“Angels” playwright out front on Afghanistan, civil rights era
Is there any upward boundary on Tony Kushner’s rise? His burst into prominence in 1993 with the seven-hour, two-part Broadway blockbuster, “Angels in America: A Gay Fantasia on National Themes” was astounding. The acclaim was immediate––a Pulitzer for playwriting, two consecutive Tony Awards for best play (for “Millennium Approaches” and then, in 1994, “Perestroika”), two Drama Desk Awards, the New York Critics Circle Award, the Los Angeles Drama Critics Circle Award, and, in London, the Evening Standard Award, and two Olivier Award nominations.
“Angels”–– focused on three households in turmoil: a gay couple, one of whom has AIDS; a married Mormon man coming to terms with his sexuality; and the infamous right wing lawyer Roy Cohn, closeted to the end, who died of AIDS in 1986––last year had a striking film adaptation, directed by Mike Nichols, and starring Al Pacino, Emma Thompson, and Meryl Streep.
The film triumph on HBO in December was but one part of Kushner’s winning troika this season. On May 2, “Caroline, Or Change,” his critically acclaimed play that opened last year at the Public Theater, has its official Broadway opening at the Eugene O’Neill. Set in Lake Charles, Louisiana in November 1963, “Caroline” examines the way in which profound change is introduced innocuously enough into the life of a black maid struggling to raise four children without the help of her divorced husband.
Meanwhile, at the Brooklyn Academy of Music from May 11 through May 30, Kushner’s “Homebody Kabul” has a revival. Demonstrating extraordinary intuition about the state of our planet, he completed his intimate story about the wanderings of a British housewife through Afghanistan just before the 9-11 tragedy.
Much of “Angels,” “Caroline,” and “Kabul” are deeply tied to Kushner’s identity. Born in Manhattan in July 1956, he grew up in the Lake Charles of his fictional “Caroline,” a Jew in the Deep South during the most intense years of the civil rights movement. Kushner earned his bachelor’s degree at Columbia University and did graduate work at New York University. As an American Jew, Kushner has consistently been willing to offer a perspective from the left on the state of Israel and the Middle East generally.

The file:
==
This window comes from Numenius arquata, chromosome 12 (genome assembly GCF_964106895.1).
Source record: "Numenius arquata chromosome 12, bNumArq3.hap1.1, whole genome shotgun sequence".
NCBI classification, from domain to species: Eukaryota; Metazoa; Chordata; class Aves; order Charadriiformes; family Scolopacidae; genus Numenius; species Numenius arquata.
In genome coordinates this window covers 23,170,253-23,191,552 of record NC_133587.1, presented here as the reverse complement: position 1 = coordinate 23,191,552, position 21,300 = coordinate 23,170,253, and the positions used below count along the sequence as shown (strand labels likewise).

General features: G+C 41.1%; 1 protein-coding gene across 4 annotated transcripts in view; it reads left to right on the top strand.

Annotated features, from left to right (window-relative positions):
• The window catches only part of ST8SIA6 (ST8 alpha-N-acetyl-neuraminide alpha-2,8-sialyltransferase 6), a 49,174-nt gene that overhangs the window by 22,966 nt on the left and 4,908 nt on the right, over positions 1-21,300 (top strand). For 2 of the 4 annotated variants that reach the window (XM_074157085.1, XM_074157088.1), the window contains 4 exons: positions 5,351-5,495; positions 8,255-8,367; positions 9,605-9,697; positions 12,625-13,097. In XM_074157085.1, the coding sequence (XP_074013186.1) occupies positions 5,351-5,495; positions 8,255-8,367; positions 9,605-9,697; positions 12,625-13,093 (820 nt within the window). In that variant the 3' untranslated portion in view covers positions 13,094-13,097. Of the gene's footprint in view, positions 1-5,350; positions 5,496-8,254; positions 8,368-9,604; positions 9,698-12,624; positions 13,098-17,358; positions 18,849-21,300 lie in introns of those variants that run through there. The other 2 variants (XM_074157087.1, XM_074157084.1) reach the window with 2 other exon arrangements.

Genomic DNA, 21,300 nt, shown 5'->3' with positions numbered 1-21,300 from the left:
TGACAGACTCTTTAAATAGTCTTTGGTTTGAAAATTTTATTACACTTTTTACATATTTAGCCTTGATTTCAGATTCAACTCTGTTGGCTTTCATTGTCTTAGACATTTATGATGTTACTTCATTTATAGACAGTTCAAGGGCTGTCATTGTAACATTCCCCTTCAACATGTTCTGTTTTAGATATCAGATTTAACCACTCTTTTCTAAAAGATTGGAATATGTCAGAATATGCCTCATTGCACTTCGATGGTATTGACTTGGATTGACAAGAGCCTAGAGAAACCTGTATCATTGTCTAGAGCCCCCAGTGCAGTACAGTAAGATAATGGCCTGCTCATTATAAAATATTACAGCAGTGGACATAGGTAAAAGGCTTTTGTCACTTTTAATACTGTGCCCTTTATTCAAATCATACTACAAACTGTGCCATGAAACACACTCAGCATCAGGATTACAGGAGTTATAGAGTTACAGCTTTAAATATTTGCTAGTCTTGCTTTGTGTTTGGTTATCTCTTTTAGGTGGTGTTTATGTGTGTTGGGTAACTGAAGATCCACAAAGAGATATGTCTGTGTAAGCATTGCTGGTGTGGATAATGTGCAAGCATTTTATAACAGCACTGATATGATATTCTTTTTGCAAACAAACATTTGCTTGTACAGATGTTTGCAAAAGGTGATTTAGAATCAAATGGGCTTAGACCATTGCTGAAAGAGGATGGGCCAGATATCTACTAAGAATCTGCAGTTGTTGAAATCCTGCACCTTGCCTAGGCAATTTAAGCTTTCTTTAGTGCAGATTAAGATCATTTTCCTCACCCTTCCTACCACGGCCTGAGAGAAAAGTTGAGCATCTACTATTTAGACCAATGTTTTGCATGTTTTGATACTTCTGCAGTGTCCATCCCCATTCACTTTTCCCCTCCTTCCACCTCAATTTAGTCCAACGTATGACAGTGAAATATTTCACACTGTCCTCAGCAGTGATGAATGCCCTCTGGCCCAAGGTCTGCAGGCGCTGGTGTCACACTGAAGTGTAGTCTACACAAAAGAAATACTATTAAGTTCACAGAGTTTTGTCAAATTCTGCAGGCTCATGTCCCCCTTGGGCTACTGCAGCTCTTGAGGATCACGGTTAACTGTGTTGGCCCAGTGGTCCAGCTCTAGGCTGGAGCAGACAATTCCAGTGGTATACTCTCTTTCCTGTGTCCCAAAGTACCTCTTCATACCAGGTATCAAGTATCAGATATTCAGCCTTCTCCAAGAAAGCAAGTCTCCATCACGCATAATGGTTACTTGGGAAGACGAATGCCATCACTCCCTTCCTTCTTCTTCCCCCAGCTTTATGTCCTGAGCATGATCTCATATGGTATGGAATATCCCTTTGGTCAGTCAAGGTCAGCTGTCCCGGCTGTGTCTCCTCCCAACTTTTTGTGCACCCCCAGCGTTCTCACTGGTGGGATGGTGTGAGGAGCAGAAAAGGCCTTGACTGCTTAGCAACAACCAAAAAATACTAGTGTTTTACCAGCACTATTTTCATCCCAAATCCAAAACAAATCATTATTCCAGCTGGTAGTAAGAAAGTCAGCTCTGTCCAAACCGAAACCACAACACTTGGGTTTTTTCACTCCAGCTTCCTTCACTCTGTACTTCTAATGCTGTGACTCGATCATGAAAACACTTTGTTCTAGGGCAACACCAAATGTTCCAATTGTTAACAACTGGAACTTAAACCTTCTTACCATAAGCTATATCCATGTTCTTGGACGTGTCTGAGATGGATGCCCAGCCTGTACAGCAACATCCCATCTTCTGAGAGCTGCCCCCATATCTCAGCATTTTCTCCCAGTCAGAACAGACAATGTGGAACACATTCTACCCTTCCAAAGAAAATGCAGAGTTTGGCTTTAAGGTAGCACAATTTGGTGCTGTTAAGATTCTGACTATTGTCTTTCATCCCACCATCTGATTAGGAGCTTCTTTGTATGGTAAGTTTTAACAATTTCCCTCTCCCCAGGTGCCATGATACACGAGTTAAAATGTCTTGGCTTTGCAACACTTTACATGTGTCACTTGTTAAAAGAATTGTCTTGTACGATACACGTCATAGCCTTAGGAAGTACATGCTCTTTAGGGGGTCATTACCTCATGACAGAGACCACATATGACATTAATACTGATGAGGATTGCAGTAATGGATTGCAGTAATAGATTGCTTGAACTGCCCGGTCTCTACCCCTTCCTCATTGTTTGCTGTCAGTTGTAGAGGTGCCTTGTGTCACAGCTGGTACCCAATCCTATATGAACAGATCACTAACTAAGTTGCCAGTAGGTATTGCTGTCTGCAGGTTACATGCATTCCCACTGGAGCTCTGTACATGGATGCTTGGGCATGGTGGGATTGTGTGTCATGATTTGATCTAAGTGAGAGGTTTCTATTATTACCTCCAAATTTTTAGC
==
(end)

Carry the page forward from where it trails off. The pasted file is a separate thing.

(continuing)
When Gay City News reached Kushner recently at his Upper West Side apartment, he was orbiting between work related to opening his two shows, writing his newest play for Stephen Spinella, called “The Intelligent Homosexuals Guide to Capitalism and Socialism with a Key to the Scriptures,” and attempting to keep his marriage thriving. Kushner is a whirlwind of activism, creativity, and devotion to his man.
Kushner addressed the powerful role his gay identity and his commitment to political change has on his playwriting.
“Being an activist and making art sometimes I feel that when I mix the two, both can suffer and sometimes I feel as if I hit it just right,” he said. “It was never my intention that gay issues would be my main topic, although I am currently writing a play that is about gay issues, but for me everything I write is written by a gay writer, so the underlying information is gay. I don’t want to distract myself from my identity and I have a political perspective that is most shaped by being gay. That is inescapable. So if I write about loss, or change or empowerment, at the root is where I come from; and that is being gay.”